The commission hoped "that the facts and opinions they have collected will have some effect in allaying the apprehensions of those who, as it appears, on insufficient grounds, have made up their minds that progressive deterioration is to be found among people generally." In regard to the facts which started the fear, the report says: (1) the evidence adduced in the director general's memorandum was inadequate to prove that physical deterioration had affected the classes referred to; (2) no sufficient material (statistical or other) is at present available to warrant any definite conclusions on the question of the physique of the people by comparison with data obtained in past times.

The Best Inheritance Is A Mother Who Knows How To Keep Her Baby Well

The topics dealt with in the report refer to only a partial list of conditions that need to be carefully studied before we can know what environment heredity we are preparing for those who follow us:

I. As to Babies

Training of mothers, provident societies and maternity funds, feeding of infants, milk supply, milk depots, sterilization and refrigeration of milk, effect of mother's employment upon infant mortality, still births, cookery, hygiene and domestic economy, public nurseries, crèches.

II. As to Children

Anthropometric measurements, sickness and open spaces, medical examination of school children, teeth, eyes, and ears, games and exercises for school children, open spaces and gymnastic apparatus, physical exercise for growing girls and growing boys, clubs and cadet corps, feeding of elementary school children, partial exemption from school, special schools for "retarded" children, special magistrate for juvenile cases, juvenile smoking, organization of existing agencies for the welfare of lads and girls, education, school attendance in rural districts, defective children.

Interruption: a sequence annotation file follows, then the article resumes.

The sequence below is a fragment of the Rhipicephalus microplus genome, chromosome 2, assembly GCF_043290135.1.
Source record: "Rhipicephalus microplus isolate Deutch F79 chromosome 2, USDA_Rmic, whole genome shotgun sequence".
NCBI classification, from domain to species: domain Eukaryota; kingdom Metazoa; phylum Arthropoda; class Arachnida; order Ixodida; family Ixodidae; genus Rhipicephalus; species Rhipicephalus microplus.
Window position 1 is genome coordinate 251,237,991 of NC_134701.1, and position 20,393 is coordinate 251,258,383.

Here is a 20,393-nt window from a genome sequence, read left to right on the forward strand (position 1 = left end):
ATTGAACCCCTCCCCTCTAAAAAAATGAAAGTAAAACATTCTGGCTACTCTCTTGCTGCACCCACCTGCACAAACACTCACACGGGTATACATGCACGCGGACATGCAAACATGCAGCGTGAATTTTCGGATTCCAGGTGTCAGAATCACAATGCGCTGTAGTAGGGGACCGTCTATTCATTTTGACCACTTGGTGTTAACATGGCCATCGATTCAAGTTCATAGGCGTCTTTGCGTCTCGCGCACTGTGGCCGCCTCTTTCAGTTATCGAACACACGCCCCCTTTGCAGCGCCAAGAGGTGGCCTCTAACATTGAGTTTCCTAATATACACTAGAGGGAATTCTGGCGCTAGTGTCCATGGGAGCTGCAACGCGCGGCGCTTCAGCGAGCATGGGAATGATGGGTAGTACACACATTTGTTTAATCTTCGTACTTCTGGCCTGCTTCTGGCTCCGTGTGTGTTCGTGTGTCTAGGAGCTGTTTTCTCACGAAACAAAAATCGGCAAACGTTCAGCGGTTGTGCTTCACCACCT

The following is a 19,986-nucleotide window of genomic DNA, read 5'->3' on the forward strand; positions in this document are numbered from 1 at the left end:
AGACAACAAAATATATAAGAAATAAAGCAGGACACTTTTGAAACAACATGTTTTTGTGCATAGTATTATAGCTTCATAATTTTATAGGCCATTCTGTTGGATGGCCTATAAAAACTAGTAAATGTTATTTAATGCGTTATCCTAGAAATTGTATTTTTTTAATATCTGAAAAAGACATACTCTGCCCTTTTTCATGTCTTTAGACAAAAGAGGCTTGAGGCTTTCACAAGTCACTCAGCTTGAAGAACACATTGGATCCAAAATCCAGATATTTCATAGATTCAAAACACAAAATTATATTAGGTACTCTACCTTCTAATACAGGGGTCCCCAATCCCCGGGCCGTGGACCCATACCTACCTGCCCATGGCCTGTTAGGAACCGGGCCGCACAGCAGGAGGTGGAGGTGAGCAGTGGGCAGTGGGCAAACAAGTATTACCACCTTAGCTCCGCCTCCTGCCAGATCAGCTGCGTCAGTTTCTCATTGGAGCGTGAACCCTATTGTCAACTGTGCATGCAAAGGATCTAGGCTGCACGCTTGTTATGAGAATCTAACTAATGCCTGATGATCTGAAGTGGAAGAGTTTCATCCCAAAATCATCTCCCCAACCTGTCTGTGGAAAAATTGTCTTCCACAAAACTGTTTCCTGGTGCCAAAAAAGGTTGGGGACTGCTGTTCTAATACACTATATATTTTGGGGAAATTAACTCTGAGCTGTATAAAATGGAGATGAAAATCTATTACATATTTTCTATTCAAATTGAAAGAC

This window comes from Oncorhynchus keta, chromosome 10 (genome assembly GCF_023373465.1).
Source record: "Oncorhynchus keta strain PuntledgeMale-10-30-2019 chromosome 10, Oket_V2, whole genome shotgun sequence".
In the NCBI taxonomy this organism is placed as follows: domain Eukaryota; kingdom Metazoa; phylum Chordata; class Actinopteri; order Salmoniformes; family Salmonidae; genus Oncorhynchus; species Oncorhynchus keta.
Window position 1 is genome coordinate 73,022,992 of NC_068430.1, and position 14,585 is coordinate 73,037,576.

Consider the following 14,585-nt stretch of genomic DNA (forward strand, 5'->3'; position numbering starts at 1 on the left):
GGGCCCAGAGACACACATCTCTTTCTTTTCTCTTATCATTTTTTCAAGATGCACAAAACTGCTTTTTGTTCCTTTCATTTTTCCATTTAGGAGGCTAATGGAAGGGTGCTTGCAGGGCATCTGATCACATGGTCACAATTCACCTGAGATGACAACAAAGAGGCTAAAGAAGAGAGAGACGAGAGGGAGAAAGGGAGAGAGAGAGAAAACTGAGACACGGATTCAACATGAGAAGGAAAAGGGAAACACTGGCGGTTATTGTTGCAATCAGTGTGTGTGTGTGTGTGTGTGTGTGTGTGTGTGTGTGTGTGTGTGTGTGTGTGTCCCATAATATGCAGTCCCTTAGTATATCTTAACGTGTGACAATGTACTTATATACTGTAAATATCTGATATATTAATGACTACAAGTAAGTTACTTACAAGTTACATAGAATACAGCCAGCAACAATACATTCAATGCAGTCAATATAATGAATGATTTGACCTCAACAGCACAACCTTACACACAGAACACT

III. As to Living and Working Conditions

Register of sickness, medical certificates as to causes of death, overcrowding, building and open spaces, register of owners of buildings, unsanitary and overcrowded house property, rural housing, workshops, coal mines, etc., medical inspection of factories, employment of women in factories, labor colonies, overfatigue, food and cooking, cooking grates, adulteration, smoke pollution, alcohol, syphilis, insanity.

IV. As to Health Machinery

Medical officers of health, local, district, and national boards, health associations.

Scientists of the next generation will continue to differ as to heredity truths and heredity bugaboos unless records are kept now, showing the physical condition of school children and of applicants for work certificates and for civil service and army positions. The British investigators declared that "anthropometric records are the only accredited tests available, and, if collected on a sufficient scale, they would constitute the supreme criterion of physical deterioration, or the reverse.... The school population and the classes coming under the administration of the Factory Acts offer ready material for the immediate application of such tests." In addition to the physical tests proposed in other chapters, there is great educational opportunity in the records of private and public hospitals. Every nation, every state, and every city should enlist all its educational and scientific forces to ascertain in what respects social efficiency is endangered by physical deficiencies that can be avoided only by restricting parenthood, and the environmental deficiencies that can be avoided by efficient health machinery.

The greatest of all heredity truths are these: (1) the deficiencies of infants are infinitesimal compared with the deficiencies of the world with which we surround them; (2) each of us can have a part in begetting for posterity an environment of health and of opportunity.